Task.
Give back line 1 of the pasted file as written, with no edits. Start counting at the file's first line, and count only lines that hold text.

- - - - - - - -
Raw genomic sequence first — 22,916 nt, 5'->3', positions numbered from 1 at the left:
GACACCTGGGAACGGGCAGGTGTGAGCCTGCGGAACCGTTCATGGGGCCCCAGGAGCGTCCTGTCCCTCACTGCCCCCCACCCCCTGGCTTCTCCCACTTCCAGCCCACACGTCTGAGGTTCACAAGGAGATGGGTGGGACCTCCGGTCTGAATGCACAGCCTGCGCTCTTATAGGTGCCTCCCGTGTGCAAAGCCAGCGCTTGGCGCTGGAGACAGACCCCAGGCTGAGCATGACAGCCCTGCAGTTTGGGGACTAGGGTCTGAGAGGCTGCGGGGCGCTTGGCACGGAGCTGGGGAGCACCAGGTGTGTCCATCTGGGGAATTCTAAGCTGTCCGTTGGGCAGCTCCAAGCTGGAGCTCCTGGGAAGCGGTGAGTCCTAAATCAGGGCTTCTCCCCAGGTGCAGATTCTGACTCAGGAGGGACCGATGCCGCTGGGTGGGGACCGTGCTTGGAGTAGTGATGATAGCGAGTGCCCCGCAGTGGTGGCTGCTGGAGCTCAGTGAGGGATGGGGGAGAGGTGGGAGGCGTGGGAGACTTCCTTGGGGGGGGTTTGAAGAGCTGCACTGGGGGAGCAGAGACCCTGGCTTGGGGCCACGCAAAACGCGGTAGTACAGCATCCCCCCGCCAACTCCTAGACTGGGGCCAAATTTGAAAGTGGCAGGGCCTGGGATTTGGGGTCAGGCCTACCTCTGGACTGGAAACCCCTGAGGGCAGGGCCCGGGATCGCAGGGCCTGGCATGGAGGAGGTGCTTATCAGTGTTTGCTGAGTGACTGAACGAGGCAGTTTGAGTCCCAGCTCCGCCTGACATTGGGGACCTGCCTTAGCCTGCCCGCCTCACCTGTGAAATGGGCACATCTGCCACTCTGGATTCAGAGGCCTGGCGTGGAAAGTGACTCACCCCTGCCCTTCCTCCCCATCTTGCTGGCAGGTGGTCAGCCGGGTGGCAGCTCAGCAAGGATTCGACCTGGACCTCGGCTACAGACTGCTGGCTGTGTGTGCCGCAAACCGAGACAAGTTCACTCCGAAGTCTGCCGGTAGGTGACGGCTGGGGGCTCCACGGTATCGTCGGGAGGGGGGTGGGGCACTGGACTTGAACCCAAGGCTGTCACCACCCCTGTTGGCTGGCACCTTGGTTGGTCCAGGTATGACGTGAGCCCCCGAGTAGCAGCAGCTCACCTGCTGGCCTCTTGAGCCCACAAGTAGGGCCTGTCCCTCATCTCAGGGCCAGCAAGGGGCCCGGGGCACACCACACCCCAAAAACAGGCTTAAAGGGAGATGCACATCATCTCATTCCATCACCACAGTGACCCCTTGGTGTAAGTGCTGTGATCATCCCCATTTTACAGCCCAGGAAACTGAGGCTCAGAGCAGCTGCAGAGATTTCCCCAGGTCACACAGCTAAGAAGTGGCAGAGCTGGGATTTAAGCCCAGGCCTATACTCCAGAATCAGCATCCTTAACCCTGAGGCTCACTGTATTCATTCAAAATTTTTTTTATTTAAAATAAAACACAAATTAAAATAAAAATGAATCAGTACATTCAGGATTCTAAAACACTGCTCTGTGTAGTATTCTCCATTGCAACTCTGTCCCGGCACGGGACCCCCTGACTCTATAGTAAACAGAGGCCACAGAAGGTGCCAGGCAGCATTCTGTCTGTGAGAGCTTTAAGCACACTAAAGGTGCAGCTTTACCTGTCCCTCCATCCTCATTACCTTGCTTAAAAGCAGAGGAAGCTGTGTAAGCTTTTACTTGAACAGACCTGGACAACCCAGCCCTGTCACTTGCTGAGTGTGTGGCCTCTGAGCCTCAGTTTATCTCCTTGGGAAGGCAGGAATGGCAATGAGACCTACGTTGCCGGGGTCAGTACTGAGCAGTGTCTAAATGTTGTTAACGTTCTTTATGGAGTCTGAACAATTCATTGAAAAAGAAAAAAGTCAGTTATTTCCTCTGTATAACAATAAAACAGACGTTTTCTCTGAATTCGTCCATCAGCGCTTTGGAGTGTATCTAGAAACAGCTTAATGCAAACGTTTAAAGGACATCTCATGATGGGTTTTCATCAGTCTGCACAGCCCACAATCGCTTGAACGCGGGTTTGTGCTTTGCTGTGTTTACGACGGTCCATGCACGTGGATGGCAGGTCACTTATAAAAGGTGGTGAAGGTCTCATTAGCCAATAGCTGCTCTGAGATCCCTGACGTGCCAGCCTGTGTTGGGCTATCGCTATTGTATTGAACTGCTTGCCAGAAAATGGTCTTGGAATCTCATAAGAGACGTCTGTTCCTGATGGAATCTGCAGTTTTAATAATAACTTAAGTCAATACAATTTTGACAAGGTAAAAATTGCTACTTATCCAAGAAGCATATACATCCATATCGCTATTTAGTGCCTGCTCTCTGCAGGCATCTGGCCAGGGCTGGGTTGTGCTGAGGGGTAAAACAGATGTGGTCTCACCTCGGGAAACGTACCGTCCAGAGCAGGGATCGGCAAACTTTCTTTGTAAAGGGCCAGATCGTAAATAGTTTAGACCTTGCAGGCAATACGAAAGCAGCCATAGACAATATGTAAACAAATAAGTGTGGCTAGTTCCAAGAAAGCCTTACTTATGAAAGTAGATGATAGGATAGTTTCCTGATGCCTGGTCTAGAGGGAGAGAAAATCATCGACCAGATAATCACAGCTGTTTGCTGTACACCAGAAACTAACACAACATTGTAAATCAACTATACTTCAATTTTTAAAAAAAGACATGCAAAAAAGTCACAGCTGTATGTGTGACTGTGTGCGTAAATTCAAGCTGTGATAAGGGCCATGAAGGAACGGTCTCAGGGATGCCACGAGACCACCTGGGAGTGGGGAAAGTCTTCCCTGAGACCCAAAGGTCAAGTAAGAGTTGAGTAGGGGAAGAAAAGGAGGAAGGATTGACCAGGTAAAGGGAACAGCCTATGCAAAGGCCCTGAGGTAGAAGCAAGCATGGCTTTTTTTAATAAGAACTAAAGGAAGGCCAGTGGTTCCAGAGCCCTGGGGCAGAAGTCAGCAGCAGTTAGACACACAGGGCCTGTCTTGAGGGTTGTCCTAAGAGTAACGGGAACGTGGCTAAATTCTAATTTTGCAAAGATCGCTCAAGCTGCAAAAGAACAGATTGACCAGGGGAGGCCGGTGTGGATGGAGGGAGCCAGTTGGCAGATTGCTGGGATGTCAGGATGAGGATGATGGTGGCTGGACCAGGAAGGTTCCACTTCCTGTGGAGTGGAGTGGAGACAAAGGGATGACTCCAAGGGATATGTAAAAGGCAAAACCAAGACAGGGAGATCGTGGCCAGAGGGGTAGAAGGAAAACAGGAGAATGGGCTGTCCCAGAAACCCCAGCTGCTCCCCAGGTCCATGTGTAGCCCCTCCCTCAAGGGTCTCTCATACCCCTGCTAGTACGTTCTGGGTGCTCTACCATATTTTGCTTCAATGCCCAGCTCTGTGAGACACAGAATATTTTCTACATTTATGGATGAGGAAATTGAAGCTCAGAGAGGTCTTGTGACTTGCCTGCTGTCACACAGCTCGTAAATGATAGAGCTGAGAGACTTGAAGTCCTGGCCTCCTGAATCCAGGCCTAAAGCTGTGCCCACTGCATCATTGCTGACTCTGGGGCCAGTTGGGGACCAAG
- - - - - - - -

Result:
Raw genomic sequence first — 22,916 nt, 5'->3', positions numbered from 1 at the left: